Collaborate with one another: These are the result of a collaboration with photographer Shipra Panosian. She shot, I edited.
As far as I can tell, there are two types of photographers. The business people (A) and the arty people (B). It’s rare to meet a photographer where the two worlds intersect.
As a member of Group B, it can be quite hard to establish your business in the first place. When you have a passion as big as mine, you have to be strict on yourself to not basically work for free every chance you get. The moment where you have to ask for the cash can be a tense one which takes time to get used to. More on that in another post.
Photographers with a hobby-turned-business are often guilty of doing things which aren’t, well, ‘good for business’ simply because we think with our passion, not always with our brain. Although I recognise those faults, I wouldn’t change them because the day my business becomes nothing more than a j-o-b is the day I lay down my camera.
Having begun to interact with other photographers, I have sometimes noticed a shocking amount of competition, slandering and suspicion coming from others in the field. The ever present “oooh you shoot Canon. I’ll just go over there and stand in my own corner with my Nikon” attitude or the sharp breath in when a photographer finds out that you share all of your photos online. “Aren’t you worried about theft?”
I know that you probably came to this website for a grand tutorial or camera review and I don’t usually blog essays, but I really feel that you can have all the technique, talent or business brains in the world, but if you aren’t a nice person – if a photographer is stuck too far up his own…well…butt to enjoy the rich fulfilment that sharing with other artists has to offer, technique will only get him so far.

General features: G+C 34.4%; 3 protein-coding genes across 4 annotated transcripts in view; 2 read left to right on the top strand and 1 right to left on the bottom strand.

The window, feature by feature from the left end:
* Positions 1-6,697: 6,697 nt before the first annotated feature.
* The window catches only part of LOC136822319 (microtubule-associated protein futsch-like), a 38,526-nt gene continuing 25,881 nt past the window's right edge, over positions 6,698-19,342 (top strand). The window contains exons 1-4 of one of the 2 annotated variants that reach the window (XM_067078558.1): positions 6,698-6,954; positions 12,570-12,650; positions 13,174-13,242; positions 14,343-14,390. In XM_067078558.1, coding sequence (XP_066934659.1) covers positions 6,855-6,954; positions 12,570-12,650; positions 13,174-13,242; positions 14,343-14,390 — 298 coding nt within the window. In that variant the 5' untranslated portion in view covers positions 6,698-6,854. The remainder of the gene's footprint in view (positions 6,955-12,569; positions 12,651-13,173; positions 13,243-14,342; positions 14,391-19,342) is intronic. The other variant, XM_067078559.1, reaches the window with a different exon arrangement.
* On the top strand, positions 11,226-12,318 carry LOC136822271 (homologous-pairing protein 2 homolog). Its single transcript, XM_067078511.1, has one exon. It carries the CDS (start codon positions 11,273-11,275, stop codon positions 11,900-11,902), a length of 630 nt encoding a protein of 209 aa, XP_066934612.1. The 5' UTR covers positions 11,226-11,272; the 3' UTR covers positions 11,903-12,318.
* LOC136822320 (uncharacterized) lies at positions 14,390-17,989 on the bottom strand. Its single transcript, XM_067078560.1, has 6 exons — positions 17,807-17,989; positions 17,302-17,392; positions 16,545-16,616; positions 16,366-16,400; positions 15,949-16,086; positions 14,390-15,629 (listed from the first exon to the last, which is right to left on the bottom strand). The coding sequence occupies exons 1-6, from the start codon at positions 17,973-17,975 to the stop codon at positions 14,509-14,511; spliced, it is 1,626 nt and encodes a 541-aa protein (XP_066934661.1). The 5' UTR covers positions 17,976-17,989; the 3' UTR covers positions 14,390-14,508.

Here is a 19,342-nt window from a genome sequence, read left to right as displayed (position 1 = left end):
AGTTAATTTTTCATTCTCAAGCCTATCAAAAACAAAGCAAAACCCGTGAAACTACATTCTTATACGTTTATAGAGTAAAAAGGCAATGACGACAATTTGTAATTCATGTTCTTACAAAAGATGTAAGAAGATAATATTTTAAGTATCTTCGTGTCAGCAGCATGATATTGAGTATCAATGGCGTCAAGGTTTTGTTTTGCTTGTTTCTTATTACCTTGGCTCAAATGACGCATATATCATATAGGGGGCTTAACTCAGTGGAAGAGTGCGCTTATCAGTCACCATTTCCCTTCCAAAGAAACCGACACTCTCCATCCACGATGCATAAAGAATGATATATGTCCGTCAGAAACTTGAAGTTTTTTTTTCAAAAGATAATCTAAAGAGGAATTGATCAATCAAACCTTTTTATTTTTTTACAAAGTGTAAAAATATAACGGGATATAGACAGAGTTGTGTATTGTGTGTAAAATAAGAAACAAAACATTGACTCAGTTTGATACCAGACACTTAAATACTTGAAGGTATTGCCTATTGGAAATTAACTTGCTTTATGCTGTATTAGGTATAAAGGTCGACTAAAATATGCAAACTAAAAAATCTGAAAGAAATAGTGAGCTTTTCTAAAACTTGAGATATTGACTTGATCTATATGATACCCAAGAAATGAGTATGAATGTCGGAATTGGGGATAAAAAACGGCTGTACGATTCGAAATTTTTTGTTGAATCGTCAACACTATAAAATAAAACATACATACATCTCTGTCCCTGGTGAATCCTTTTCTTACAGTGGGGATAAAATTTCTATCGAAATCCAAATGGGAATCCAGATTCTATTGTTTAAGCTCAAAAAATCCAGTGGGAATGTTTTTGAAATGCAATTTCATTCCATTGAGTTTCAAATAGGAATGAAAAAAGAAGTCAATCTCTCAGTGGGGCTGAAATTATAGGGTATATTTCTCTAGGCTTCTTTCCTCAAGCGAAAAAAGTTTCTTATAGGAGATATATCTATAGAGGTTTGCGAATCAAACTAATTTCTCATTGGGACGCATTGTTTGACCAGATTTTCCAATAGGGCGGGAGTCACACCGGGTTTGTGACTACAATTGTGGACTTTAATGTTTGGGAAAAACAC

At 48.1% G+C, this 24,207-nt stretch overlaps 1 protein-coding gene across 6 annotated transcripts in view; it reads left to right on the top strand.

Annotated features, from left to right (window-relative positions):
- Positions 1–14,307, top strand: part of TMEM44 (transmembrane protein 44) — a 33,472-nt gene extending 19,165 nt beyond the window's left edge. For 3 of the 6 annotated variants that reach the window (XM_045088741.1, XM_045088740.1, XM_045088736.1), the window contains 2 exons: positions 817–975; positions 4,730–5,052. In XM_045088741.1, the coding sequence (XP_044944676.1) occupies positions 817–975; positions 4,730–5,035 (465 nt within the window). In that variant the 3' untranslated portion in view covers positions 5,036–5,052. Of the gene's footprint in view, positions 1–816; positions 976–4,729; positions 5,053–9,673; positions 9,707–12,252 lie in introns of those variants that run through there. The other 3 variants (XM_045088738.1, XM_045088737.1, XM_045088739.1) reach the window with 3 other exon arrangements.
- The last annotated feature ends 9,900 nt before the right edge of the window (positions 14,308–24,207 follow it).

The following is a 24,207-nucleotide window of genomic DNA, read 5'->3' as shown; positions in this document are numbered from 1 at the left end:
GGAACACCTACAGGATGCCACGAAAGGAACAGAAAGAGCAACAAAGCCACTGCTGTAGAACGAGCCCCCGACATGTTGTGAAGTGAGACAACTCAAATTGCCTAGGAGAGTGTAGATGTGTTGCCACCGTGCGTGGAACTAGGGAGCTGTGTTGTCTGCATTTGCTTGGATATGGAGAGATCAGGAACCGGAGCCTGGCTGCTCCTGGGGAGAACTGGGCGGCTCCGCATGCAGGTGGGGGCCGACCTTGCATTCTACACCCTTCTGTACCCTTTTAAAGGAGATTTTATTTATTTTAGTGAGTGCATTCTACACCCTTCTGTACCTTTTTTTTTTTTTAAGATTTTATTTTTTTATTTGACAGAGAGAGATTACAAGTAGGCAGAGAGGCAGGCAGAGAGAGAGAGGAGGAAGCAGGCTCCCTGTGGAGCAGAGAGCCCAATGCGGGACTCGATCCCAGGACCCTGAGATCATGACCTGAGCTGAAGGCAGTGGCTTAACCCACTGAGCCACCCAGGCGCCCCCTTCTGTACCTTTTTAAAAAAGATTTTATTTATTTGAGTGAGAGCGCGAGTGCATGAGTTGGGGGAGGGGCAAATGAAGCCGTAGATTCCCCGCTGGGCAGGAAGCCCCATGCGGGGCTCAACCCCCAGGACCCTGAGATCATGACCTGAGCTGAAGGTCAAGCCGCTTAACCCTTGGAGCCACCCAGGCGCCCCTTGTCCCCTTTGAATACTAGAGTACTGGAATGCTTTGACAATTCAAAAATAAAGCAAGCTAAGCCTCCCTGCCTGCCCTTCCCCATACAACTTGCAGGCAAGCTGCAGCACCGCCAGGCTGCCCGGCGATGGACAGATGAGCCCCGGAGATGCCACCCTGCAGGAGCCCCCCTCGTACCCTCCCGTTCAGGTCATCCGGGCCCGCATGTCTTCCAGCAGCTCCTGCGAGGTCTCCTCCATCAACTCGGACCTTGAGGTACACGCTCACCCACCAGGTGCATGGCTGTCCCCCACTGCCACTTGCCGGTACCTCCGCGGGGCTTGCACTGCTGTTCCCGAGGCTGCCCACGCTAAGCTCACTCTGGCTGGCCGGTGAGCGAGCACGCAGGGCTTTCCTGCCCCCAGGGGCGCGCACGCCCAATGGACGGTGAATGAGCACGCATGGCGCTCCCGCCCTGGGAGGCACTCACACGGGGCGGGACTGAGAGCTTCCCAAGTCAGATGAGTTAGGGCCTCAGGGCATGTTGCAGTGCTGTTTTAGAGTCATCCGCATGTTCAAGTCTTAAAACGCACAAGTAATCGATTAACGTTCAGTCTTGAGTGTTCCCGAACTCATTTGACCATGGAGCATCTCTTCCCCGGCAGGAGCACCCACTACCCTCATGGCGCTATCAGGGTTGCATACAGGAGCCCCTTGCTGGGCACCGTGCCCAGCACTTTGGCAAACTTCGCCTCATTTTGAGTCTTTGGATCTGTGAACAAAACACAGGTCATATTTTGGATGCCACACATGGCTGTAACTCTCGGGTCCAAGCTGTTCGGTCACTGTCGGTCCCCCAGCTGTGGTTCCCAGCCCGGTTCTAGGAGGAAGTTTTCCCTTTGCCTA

Here are some ways I think we can blur the lines between comrades and competition and make the world a better place:
I am a new Flickr convert. I have only just in the past year discovered the joy and artistic fulfilment of Flickr but I am completely infatuated. Having never taken a single class about photography, I can honestly say that there are only two places I have received any sort of photographic training, help, enlightenment or support. They are here at DPS (honestly!) and Flickr. Flickr is sooo much more than a dumping ground for ‘pics’. It is a community of photographers – hobby and professional – who share their art with each other, give away their textures, presets and actions and even give detailed ‘post production recipes’ for exactly how they achieved the look of a photo. They are not in competition, catty or mean. They don’t worry about losing money or clients. I can actually attest that one month of Flickr made me a better photographer than any other years I put into it. Why? Because the number one way any artist can learn more is simply to look at other art.
Give where you see a need. I’ve gotten so much better about charging for my services. But I still sometimes recognise the times when I should use my talent for the greater good. I’ve (sadly) fallen into the habit of knowing people who are facing the end of their lives and I give them the gift of lasting family photos. This isn’t the first time I’ve mentioned it, but I think it’s so important that we use our gift to help people or our gift won’t help us back.
Share your mistakes and don’t be afraid to make them. I do. And then I tell you all about it! :) I’m not going to let my shortcomings be in vain. We should be able to learn from each other.
Help a beginner. I sometimes have beginners in the studio to watch me do a session or take on a work experience kid for a week. And, yes, I’ve said no to people who want to observe my studio who live in very close proximity to myself. It wouldn’t be wise to train up a competing studio. But this doesn’t always apply just because someone lives near me.
Most of all, stop viewing every other photographer as your competition. Every photographer has a style unique unto himself. None of us is like the other. You can only get an Elizabeth Halford portrait from Elizabeth Halford. Simple as that. If a bride wants my style, they can only get it from me. If they want your style, they should hire you. There is plenty of work to go around.
I fully understand the need to be savvy in business and protective if photography is your bread and butter. But sometimes, this can become a bit overkill and do more harm than good, most of all to yourself. After all, just look at this website. What a shining example of Group A and Group B working together to help enlighten the masses in the ways of photography. Let’s see what we can do about blurring the lines between comrade and competition.